The 2005 airshow held at Naval Air Station Oceana was the most talked about event of the year on the international circuit, even though it's not especially large and photographically the show is far from ideal. Nevertheless, aviation photographers and other enthusiasts came from all over the world, many like myself from America's opposite coast, as well as groups from Canada, the UK, Holland, Japan as well as individuals from Brazil, Italy and even Australia.
They all came for one reason, to see the last display by F-14 Tomcat naval fighters before they're finally retired over the next year or so. During its 30 year service career the F-14 developed an aura and a mystique far greater than other aircraft like the F-15 Eagle or F-16 Fighting Falcon. This fascination is reserved for very few aircraft, though the Tomcat's predecessor, the F-4 Phantom II also acquired it during its lifetime. Somehow the Tomcat achieved it without anything like the combat record of the Phantom, or even the Eagle or Fighting Falcon. Neverthless the Tomcat certainly has high performance, and it could be that the movie Top Gun had a significant effect for many people.
Before the event, there was an extraordinary amount of speculation about the Oceana show on internet forums like FenceCheck in the USA and UKAR in the UK. Officially the last Tomcat demonstration had already been held at the 2004 Nellis Airshow, however True Believers couldn't imagine that the last display by such a distinctly navy plane would be at an air force airshow, nor could they comprehend the apparent official indifference to the possibility that there might not even be a Tomcat at Oceana, flying or otherwise. However, even though no display pilots existed in 2005, the navy higher ups finally gathered that there was a great deal of international interest in seeing an F-14 in the air, so Rocco and Smokin' Joe were hastily requalified for the tactical demonstration and one of the F-14s painted in a retro 1970s scheme was made available.
Just when Tomcat lovers thought they were in heaven, God punished their idolatory by sending hurricane Ophelia. The show was due to take place only a few weeks after the category 5 hurricane Katrina had wiped New Orleans off the map, so people were understandably nervous when Ophelia started tracing a path up the Atlantic coast towards southern Virginia, where NAS Oceana is located. Ophelia was certainly no Katrina - it repeatedly wavered between being a category 1 hurricane and a mere tropical storm, however wherever it went it dropped torrential rain, threatening to make Oceana a total washout. Worse yet, it stalled for several days off the coast near Virginia, its center moving at only 3 or 4 miles an hour, occasionally even retracing its path. Sure enough, the Friday practice day was mostly cloudy with one brief downpour.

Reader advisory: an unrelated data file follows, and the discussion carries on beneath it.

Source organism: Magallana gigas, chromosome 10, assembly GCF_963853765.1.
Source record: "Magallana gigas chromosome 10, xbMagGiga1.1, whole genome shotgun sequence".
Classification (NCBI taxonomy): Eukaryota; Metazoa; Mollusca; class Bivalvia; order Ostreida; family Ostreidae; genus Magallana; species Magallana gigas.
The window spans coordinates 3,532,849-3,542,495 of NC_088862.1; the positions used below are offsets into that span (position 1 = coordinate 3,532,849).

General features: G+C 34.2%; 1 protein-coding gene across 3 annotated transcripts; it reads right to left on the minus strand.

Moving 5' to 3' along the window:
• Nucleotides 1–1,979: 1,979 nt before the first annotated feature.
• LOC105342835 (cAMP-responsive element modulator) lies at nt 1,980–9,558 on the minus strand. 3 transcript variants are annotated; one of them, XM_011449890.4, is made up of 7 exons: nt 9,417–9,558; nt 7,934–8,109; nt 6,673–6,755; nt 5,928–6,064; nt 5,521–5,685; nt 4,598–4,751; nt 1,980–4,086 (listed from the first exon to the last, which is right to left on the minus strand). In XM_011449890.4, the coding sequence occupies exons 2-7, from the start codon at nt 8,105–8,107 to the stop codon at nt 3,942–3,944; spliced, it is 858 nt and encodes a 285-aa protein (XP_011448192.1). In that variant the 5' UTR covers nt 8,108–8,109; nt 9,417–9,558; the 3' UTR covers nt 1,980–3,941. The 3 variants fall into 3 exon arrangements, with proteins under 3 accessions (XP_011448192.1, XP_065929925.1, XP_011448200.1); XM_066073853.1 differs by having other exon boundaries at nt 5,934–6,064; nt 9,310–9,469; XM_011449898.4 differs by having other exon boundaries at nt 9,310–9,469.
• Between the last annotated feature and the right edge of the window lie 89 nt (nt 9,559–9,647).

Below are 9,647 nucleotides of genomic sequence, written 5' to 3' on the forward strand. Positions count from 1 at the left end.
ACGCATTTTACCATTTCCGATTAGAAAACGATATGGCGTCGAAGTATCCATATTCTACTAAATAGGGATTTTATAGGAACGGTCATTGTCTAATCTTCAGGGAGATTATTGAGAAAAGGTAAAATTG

On Saturday the weather was great, the flying was awesome and the Tomcat proved to be only one of the highlights of the show. An E2C+ Hawkeye with its unusual sounding 8 bladed propellers put on a vigorous demonstration, and there were the usual tactical demonstration by aircraft like an F-18 Hornet and an F-16 Fighting Falcon. A special treat was provided by a pair of F-86 Sabres piloted by Ed Shipley and Dale Snodgrass, who is often described as Mr Tomcat because he has amassed more hours flying the F-14 than anyone else. The Sabres performed an air force Heritage Flight with the F-16 and a QF-4 Phantom II drone painted up in a South-East Asia color scheme. Hard core enthusiasts were also rewarded by the arrivals and departures of an air force B-52 Stratofortress and a C-5 Galaxy, and by a Canadian air force CC-115 Buffalo transport which was being used to airdrop military parachute teams from the US, UK and Canada.
The Blue Angels also did their usual immaculate display, but for once they were upstaged at an airshow when the Tomcats took to the air, first as part of the fleet flyby in formation with their successors the F/A-18C Hornet and F/A-18F Super Hornet, then in a flight of four F-14s and finally with the solo display, which over the course of the weekend was done using a Tomcat painted in today's standard low-visibility grey color scheme, as well as one painted in a more colorful 1970s retro scheme. The entire Tomcat display was a sight to behold as they put the bird through its paces, lighting the afterburner to display its brute noise and power, and doing multiple passes with landing gear, tailhook and flaps extended, slow passes with wings extended and fast passes with wings swept all the way back. After the display on Sunday the two pilots were feted before the crowd in traditional manner, but it was just a little bit sad to see the real star of the show, the Tomcat, being unceremoniously towed back to its parking place on the ramp.